Cause of Boating Accidents
Heading out for a day on the lake is one of the best ways to beat the summer heat in Wisconsin. Unfortunately, lakes can also be accident sites when boaters are negligent. The Wisconsin Department of Natural Resources reports that in a ten-year period, from 2010 to 2019, there was an annual average of 104 accidents on Wisconsin lakes. In 2019 there were 83 boating incidents which resulted in 9 fatalities and 50 injuries.
Boating accidents can cause painful and lasting medical problems, as well as high hospital bills for the victims. The boat owner’s negligence can cause such accidents. For instance, when the:
- Water conditions are hazardous
- Equipment / Machinery Failure
- The operator is too inexperienced
- The operator is impaired due to alcohol or drug use
- The operator is not paying attention
- Submerged obstruction
- Passenger behavior
- The operator is failing to follow boating laws and regulations
- The boat does not include required safety equipment such as regulated lights, horns, and life preservers
- In 2019 alone, 8 out of the 9 fatalities were not wearing or using a life preserver.
- Operator is speeding
- The operator is creating dangerous wakes in “no wake” areas
When you drive a boat, you must take responsibility to ensure the safety of everyone in the surrounding area. Negligence can result in dangerous accidents that leave victims injured.
Requirements and Education
The Wisconsin Department of Natural Resources (DNR) enforces laws and regulations with regard to boating in the state. You can find the Handbook of Boating Laws and Responsibilities here. Some of the important legal requirements for boating in Wisconsin are:
- Safety Certification – Operators born on or after January 1, 1989, must have a Wisconsin boating safety certification or an out-of-state certification.
- Age Restriction – It is illegal for anyone under the age of 10 to operate a boat. Children between the ages of 10 and 15 may operate a boat when accompanied by a parent, a guardian, or a designated adult who holds a valid boating safety certificate or was born before January 1, 1989.
- Boating Under Influence – Wisconsin law prohibits anyone from operating a motorboat or manipulating water skis or similar devices while under the influence of alcohol or drugs. The legal limit for blood alcohol concentration while operating a boat is 0.08%.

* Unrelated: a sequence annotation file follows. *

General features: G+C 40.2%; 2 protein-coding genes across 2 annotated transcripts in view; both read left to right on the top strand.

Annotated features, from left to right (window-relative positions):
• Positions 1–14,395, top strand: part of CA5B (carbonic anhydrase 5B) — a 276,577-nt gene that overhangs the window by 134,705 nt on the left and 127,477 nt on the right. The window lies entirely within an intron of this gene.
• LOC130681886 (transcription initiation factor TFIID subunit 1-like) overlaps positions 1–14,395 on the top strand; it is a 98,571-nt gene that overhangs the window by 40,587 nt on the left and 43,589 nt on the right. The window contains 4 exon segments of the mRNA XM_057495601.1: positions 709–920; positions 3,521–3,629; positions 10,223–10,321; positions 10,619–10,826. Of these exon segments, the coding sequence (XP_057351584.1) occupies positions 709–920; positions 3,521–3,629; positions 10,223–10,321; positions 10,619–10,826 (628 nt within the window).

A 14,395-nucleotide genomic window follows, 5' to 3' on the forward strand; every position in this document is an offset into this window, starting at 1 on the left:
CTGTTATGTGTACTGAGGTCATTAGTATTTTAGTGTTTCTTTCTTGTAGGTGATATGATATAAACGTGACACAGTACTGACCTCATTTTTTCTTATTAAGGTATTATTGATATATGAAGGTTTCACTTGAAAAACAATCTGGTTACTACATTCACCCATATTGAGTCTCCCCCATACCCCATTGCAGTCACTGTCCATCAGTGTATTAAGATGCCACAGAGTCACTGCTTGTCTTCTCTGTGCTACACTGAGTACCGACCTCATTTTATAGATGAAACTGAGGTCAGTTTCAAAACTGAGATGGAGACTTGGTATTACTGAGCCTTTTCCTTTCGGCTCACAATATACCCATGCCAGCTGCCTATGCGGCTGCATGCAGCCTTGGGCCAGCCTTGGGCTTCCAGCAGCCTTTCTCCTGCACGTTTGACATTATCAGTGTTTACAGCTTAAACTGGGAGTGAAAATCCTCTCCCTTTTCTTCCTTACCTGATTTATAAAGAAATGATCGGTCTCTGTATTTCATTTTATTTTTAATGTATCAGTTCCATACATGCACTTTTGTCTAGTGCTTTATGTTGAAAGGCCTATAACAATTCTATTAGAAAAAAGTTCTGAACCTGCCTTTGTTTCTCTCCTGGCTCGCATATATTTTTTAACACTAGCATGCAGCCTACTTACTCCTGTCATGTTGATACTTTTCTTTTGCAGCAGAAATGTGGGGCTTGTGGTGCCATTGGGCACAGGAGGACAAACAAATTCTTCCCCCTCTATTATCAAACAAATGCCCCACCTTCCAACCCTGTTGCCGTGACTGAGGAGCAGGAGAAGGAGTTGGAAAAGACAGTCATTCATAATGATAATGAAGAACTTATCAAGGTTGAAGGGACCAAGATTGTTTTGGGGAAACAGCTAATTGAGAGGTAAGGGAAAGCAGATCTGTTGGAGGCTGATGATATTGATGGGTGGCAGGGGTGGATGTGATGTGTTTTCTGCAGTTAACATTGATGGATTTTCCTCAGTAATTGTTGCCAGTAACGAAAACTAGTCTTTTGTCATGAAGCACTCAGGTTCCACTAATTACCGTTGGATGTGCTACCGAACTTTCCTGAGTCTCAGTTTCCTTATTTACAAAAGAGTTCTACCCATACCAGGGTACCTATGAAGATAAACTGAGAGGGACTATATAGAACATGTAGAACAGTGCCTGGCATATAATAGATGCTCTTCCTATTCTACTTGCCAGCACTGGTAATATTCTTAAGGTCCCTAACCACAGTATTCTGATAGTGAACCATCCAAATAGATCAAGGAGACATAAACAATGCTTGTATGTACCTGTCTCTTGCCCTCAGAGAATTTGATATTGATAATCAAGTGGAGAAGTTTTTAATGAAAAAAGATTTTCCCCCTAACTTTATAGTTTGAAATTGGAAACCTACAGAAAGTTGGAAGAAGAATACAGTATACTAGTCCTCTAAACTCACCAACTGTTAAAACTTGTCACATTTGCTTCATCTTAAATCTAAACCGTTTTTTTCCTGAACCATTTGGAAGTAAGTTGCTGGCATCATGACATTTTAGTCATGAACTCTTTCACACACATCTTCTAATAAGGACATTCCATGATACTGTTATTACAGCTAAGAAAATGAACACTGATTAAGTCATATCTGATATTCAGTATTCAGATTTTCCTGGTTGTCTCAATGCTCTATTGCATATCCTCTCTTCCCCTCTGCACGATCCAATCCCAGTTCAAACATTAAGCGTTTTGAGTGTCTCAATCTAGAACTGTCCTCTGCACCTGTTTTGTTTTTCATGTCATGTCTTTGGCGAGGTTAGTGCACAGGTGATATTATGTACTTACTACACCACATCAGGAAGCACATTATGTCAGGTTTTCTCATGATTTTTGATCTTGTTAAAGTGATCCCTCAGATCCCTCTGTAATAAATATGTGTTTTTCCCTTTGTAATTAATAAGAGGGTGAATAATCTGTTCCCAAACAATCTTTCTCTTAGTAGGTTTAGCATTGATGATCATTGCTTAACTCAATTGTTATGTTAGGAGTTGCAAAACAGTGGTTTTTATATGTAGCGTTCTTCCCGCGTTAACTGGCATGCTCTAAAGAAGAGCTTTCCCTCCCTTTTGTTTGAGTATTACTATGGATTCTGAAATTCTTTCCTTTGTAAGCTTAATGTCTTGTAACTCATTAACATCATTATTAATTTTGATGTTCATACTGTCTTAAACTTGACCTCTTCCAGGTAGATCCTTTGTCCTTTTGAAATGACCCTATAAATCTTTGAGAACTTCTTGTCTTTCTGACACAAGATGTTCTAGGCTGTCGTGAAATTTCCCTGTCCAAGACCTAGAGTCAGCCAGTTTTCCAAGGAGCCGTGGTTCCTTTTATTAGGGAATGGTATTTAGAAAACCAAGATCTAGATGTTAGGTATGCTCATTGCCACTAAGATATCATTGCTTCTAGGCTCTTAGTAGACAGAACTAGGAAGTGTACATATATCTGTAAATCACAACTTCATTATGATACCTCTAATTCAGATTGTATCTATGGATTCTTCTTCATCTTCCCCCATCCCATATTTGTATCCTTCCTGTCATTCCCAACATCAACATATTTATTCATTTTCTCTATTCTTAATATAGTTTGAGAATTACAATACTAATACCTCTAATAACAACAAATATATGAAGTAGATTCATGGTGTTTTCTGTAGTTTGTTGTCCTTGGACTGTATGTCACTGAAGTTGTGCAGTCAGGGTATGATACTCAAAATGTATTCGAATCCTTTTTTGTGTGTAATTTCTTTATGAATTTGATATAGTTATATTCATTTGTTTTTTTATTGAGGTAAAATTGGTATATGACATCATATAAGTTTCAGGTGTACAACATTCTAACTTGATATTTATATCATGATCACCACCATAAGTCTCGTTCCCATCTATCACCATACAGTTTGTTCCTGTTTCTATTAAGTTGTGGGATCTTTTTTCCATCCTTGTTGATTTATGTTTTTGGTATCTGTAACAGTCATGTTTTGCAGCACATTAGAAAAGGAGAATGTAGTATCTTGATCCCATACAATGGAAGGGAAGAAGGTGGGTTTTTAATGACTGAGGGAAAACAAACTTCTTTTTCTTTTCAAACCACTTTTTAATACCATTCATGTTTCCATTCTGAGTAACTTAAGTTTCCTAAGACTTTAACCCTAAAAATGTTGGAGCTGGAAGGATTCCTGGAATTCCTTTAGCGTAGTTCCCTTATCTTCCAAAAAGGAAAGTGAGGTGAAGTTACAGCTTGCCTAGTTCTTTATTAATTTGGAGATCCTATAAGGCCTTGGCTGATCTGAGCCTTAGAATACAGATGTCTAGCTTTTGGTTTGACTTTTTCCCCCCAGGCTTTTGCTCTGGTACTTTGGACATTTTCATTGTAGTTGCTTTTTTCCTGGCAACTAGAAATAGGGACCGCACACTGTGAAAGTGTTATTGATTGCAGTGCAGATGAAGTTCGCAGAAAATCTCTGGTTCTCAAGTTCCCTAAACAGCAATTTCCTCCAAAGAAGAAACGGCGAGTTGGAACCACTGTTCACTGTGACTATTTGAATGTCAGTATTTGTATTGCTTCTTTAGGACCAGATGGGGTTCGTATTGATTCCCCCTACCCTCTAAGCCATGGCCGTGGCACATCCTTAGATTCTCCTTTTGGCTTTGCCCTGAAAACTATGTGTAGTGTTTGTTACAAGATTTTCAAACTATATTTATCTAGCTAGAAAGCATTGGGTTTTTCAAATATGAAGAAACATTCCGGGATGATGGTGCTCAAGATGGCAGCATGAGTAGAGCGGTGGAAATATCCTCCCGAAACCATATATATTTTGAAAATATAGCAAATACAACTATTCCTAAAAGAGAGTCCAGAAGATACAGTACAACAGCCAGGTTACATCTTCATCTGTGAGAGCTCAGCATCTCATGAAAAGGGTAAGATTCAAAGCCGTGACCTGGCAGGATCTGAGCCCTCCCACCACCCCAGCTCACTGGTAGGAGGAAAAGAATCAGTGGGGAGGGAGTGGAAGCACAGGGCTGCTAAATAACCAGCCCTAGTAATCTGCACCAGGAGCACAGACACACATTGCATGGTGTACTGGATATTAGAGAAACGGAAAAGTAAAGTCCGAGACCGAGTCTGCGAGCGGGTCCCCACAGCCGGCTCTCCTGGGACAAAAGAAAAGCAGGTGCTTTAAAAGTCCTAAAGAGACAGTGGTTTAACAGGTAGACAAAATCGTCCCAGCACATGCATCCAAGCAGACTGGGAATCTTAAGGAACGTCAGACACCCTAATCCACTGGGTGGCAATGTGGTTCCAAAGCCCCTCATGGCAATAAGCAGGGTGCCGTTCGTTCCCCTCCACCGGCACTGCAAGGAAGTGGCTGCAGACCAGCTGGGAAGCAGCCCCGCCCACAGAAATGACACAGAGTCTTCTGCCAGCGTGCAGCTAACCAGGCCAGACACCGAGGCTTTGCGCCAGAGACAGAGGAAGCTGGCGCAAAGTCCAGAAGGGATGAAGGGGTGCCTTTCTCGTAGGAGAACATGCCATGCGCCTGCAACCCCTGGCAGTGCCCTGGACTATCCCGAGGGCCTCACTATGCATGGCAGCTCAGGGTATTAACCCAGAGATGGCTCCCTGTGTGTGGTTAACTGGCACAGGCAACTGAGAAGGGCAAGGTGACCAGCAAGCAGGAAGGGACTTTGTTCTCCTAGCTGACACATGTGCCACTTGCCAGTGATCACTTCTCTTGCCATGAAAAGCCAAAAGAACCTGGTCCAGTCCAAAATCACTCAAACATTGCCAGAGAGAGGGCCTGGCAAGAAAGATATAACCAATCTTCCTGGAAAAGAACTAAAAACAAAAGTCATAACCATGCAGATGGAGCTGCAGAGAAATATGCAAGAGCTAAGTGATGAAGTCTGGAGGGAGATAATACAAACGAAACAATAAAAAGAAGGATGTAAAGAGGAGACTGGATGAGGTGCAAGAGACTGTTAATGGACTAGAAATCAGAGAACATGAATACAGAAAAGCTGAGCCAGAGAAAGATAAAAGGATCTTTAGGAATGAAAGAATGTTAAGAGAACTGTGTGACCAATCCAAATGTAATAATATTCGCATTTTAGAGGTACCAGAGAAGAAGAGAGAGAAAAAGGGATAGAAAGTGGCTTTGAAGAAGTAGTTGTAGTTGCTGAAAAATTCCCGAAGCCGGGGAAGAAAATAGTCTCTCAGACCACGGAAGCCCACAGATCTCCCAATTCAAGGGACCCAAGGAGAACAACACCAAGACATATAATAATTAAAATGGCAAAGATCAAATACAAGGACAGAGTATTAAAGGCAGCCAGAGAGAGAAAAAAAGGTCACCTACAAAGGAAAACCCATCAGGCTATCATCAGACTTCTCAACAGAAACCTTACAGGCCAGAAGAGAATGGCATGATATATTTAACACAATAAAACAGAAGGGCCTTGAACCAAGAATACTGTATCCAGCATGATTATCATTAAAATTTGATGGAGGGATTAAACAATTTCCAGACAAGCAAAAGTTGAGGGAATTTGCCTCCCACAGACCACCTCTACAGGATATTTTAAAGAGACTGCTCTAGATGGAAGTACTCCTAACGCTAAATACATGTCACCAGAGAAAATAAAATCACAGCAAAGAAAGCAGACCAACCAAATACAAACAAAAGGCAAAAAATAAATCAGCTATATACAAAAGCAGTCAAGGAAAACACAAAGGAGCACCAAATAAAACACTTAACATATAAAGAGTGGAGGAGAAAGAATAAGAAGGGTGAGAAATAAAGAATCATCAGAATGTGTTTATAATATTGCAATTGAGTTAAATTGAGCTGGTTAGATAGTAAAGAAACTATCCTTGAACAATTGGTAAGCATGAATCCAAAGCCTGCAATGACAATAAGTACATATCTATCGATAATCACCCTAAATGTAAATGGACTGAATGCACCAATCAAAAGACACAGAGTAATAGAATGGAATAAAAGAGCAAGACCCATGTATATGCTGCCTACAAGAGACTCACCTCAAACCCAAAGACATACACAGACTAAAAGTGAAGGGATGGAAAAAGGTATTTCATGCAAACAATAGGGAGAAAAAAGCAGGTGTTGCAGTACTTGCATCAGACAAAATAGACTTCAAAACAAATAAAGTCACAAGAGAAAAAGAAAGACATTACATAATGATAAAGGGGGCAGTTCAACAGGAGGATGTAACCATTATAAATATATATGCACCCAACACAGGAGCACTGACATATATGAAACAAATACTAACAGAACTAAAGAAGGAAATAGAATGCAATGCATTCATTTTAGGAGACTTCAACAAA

- Trash – It is illegal to dump refuse, garbage, or plastics into any state or federally-controlled waters.
- Personal Flotation Devices – All vessels (including canoes, kayaks, and paddleboards) must have at least one USCG–approved wearable personal flotation device or PFD (life jacket) for each person on board. Federal law requires children under the age of 13 to wear a USCG–approved PFD while underway in an open vessel on federally controlled waters
- Fire Extinguisher – Any non-rechargeable (disposable) fire extinguisher that is older than 12 years should not be used. Boats with inboard engines, closed compartments that store portable fuel tanks or permanently installed fuel tanks must carry a Type B, U.S Cost Guard approved fire extinguisher.
Reporting Boating Accidents
As per Wisconsin law, a boat incident is considered reportable either when it results in:
- loss of life
- injuries requiring medical treatment beyond first aid,
- boat or property damage exceeding $2,000,
- or complete loss of a boat
Operators involved in such accidents must immediately report the incident to law enforcement officials and submit a written report within 10 days using the:
- Boat Operator Incident Report: Form 4100-020 [PDF]
- Boat Operator Incident Report, Spanish Version: Spanish Version USCG Operator Report Form [PDF]
Forms are also available from DNR offices, sheriff’s departments and many local police departments. Failure to comply with these requirements may result in a penalty of up to $326. Please note that information from this report may not be used as evidence in a civil or criminal trial.
There are many education and outreach programs available. For instance, the “Kid’s Don’t Float Life Jacket Loaner Board” program is a co-op program between the DNR and community partners. Wisconsin places life jacket loaner stations at boat landings to provide boaters with loaner life jackets. The program has 147 stations at present across the state.
How Can Habush Attorneys Help
If you or a loved one have been involved in a boating accident, it’s important to seek the help of an experienced personal injury attorney. Attorneys at Habush Habush & Rottier can assist you in recovering compensation for your injuries and damages. Take action today and contact our firm for a free consultation.